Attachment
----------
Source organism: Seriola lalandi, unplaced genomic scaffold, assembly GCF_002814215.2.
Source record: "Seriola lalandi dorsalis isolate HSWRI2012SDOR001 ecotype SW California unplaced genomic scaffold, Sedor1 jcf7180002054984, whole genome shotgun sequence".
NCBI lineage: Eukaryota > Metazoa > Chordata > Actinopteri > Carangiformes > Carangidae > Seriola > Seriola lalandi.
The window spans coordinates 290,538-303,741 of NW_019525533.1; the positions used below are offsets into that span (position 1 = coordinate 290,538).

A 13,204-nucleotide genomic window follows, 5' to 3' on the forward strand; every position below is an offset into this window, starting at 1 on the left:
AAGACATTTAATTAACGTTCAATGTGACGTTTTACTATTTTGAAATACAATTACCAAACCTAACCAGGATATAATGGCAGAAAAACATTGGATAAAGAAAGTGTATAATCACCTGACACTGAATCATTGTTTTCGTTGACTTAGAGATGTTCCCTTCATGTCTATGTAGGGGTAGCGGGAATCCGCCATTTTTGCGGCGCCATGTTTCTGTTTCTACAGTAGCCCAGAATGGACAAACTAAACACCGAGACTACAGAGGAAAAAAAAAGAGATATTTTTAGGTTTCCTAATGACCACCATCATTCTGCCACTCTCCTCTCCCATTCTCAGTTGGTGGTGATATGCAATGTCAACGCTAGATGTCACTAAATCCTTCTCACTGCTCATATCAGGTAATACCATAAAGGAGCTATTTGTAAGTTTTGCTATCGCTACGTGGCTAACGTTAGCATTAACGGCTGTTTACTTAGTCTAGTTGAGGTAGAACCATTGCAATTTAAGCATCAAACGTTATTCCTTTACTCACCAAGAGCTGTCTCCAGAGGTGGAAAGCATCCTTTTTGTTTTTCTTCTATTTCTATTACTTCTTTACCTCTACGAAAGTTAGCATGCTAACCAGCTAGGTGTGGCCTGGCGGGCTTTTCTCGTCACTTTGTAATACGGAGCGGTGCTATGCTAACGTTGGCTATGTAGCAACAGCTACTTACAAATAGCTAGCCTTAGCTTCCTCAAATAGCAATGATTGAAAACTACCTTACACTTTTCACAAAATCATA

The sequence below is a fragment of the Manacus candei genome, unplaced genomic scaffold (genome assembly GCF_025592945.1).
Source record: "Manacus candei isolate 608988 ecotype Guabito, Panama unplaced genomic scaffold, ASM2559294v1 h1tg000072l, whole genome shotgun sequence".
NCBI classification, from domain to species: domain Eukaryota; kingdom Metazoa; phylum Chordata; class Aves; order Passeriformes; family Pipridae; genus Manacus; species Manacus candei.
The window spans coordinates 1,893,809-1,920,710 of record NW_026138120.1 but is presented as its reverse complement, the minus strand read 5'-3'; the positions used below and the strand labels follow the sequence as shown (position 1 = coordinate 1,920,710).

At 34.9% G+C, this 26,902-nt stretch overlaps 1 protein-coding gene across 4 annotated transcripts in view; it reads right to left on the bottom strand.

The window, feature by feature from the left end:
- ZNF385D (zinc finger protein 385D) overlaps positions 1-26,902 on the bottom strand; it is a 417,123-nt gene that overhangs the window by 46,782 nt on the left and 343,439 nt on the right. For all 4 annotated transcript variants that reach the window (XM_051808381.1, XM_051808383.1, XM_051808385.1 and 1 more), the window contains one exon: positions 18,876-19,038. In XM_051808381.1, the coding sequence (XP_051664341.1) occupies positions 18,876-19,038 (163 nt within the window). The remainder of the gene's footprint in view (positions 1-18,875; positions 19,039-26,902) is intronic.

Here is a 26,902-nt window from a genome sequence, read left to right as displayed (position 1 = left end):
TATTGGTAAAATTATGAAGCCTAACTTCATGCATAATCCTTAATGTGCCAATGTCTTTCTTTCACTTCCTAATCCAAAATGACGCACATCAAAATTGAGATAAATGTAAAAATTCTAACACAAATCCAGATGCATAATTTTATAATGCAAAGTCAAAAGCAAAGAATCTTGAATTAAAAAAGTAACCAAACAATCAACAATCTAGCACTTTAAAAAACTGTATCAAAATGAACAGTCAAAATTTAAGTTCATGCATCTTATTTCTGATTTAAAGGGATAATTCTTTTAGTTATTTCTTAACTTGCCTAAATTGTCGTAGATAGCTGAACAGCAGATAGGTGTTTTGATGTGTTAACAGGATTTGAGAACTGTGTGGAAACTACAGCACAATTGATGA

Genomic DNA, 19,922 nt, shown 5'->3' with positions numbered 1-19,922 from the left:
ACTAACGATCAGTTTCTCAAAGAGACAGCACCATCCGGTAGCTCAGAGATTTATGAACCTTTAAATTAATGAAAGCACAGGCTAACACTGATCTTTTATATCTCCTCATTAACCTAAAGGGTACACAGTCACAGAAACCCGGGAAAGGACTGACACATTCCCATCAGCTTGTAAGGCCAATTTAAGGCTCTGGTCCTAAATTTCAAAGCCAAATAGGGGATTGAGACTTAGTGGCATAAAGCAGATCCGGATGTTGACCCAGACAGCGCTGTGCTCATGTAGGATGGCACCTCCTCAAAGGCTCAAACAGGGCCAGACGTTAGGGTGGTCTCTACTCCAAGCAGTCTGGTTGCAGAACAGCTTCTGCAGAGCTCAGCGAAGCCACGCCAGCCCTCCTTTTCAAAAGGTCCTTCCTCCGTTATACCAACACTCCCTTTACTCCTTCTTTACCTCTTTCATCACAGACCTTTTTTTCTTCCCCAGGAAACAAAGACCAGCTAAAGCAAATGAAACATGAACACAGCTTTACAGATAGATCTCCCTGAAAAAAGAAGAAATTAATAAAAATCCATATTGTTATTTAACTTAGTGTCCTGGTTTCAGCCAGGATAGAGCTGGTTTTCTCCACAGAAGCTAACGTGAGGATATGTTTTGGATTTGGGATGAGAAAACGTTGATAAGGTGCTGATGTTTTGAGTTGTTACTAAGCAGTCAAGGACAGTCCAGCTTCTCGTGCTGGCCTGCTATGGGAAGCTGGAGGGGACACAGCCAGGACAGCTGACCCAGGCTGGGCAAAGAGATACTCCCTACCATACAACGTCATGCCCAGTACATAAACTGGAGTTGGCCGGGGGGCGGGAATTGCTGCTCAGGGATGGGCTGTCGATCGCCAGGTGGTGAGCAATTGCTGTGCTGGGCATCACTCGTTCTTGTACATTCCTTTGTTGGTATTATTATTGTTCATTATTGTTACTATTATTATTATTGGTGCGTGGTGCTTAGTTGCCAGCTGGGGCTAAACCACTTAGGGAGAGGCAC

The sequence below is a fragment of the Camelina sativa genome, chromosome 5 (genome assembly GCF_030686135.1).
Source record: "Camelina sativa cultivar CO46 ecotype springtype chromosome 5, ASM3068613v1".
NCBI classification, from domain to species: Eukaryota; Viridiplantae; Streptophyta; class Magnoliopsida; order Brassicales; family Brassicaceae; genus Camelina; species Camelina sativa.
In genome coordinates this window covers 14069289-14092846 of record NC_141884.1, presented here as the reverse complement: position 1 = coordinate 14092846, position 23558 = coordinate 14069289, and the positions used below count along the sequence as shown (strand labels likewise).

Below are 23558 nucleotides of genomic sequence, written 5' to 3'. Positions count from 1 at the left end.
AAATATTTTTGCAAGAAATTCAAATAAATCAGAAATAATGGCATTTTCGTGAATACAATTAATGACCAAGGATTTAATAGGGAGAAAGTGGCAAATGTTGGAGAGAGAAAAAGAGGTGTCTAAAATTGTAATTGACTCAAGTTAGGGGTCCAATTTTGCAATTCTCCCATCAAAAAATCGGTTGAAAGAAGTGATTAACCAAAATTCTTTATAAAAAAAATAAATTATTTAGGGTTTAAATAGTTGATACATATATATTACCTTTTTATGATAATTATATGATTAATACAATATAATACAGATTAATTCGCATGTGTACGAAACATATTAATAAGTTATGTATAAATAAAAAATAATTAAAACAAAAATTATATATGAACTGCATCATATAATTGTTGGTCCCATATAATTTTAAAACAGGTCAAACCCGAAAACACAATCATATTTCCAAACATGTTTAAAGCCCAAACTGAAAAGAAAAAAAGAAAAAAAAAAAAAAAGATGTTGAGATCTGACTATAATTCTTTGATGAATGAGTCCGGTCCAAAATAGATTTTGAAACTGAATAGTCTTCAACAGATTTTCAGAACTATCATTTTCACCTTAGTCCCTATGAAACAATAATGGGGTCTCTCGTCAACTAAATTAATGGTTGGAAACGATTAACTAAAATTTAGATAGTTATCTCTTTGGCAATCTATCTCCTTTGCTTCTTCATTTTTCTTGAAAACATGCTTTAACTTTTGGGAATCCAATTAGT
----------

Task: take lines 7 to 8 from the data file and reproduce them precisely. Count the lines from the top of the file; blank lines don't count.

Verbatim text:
The sequence below is a fragment of the Manacus candei genome, unplaced genomic scaffold (genome assembly GCF_025592945.1).
Source record: "Manacus candei isolate 608988 ecotype Guabito, Panama unplaced genomic scaffold, ASM2559294v1 h1tg000072l, whole genome shotgun sequence".